[Tweeters] eBird Hotspot Boosting
J Christian Kessler
1northraven at gmail.com
Thu May 20 13:40:07 PDT 2021
this is to misunderstand the role of hotspots and their use in science.
scientists are looking at species over much wider areas than just one or a
few hotspots. in this context hotspots are non-random sampling points.
any scientific statement about a species population (occurrence; density)
for an area would have to take into account the density of hotspots in that
area, the frequency of reports on each hotspot, along with other habitat &
and such variables.
hotspots are themselves highly non-random and hence non-scientific. some
hotspots cover definable areas (like the UBNA) that may include multiple
discrete habitats, while others are simply geographic coordinates for a
place birders have found productive. there is from a scientific
perspective no rhyme or reason to the identification of hotspots as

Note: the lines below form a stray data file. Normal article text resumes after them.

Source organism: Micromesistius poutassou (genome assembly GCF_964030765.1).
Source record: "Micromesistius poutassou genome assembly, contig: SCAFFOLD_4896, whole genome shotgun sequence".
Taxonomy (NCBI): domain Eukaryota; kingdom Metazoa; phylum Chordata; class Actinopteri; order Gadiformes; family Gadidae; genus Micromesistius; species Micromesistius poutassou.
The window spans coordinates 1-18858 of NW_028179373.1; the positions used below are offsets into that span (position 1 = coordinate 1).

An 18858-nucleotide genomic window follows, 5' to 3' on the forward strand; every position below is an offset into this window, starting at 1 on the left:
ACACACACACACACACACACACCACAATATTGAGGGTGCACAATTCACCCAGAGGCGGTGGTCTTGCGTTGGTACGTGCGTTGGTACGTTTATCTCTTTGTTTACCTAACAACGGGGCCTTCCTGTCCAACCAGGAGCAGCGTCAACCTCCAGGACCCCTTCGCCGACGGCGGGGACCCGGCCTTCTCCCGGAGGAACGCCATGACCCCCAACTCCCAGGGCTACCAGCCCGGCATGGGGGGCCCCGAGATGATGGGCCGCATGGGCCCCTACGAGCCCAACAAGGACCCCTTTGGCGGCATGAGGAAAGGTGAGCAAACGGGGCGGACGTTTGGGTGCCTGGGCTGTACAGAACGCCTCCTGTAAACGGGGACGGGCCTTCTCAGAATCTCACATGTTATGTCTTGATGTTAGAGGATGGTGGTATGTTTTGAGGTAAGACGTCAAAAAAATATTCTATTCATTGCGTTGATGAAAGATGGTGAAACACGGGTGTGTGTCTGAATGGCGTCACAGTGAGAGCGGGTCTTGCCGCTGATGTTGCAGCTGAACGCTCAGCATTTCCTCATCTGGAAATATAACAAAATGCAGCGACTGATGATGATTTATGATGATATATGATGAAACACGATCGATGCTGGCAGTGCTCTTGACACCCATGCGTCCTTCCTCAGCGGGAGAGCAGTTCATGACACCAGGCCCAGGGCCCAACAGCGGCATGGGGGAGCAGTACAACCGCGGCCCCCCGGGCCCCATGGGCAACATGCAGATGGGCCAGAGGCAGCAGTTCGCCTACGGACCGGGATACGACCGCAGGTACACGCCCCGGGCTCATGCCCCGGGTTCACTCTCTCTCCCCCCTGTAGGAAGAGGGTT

individual locations, but as a collective set of data points covering a
separately identified (by a scientist researching a specific question)
area, they provide a time-series and wide-area picture of great value.
and a key element of that value is the occurrence of a species by season.
eBird bar charts are organized for occurrence by week of the year. in the
end, "flooding" a hotspot only makes inherently non-random data even less
non-random, which is to say statistically biased in hard to determine
ways. starting a new hotspot in an area with few of them could, on the
other hand, be beneficial to the comprehensive data set.
On Thu, May 20, 2021 at 11:29 AM Joey McCracken <joemccracken3 at gmail.com>
> Hi everyone, I've got an idea for those on eBird. What if we were to find
> an eBird Hotspot in the area with not too many checklists or species and
> then for the next week we try and get as many species as possible for that
> location and we will change the location every week. We could really fill
> in some missing data and maybe find some rarities in places that are not
> well birded. It's just an idea for now but if you all want to do it maybe
> we can start at Brierwood Park <https://ebird.org/hotspot/L7009887> just
> south of Alderwood. Happy birding!
> -Joey McCracken
> Tweeters mailing list
> Tweeters at u.washington.edu
"moderation in everything, including moderation"
-------------- next part --------------
An HTML attachment was scrubbed...
More information about the Tweeters